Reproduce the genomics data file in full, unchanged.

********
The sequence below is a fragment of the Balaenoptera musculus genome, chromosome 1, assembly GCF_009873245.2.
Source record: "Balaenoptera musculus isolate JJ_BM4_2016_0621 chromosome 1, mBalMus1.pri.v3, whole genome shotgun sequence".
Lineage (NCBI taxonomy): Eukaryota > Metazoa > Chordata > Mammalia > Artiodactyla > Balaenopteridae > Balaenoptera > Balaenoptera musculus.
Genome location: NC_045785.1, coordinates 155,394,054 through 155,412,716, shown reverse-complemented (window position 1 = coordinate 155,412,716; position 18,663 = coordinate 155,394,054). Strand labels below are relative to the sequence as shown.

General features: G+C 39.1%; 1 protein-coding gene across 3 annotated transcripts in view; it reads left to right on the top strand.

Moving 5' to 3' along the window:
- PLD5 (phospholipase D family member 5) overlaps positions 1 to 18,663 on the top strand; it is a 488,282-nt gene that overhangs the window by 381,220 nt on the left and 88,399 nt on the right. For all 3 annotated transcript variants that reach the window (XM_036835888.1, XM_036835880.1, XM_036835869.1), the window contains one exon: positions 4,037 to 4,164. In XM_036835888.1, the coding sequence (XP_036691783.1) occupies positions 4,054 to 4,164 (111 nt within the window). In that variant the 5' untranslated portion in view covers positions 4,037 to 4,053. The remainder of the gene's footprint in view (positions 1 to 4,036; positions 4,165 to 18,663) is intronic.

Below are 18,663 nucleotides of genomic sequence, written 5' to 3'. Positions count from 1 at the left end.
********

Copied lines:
The sequence below is a fragment of the Balaenoptera musculus genome, chromosome 1, assembly GCF_009873245.2.
Source record: "Balaenoptera musculus isolate JJ_BM4_2016_0621 chromosome 1, mBalMus1.pri.v3, whole genome shotgun sequence".
Lineage (NCBI taxonomy): Eukaryota > Metazoa > Chordata > Mammalia > Artiodactyla > Balaenopteridae > Balaenoptera > Balaenoptera musculus.
Genome location: NC_045785.1, coordinates 155,394,054 through 155,412,716, shown reverse-complemented (window position 1 = coordinate 155,412,716; position 18,663 = coordinate 155,394,054). Strand labels below are relative to the sequence as shown.

General features: G+C 39.1%; 1 protein-coding gene across 3 annotated transcripts in view; it reads left to right on the top strand.

Moving 5' to 3' along the window:
- PLD5 (phospholipase D family member 5) overlaps positions 1 to 18,663 on the top strand; it is a 488,282-nt gene that overhangs the window by 381,220 nt on the left and 88,399 nt on the right. For all 3 annotated transcript variants that reach the window (XM_036835888.1, XM_036835880.1, XM_036835869.1), the window contains one exon: positions 4,037 to 4,164. In XM_036835888.1, the coding sequence (XP_036691783.1) occupies positions 4,054 to 4,164 (111 nt within the window). In that variant the 5' untranslated portion in view covers positions 4,037 to 4,053. The remainder of the gene's footprint in view (positions 1 to 4,036; positions 4,165 to 18,663) is intronic.

Below are 18,663 nucleotides of genomic sequence, written 5' to 3'. Positions count from 1 at the left end.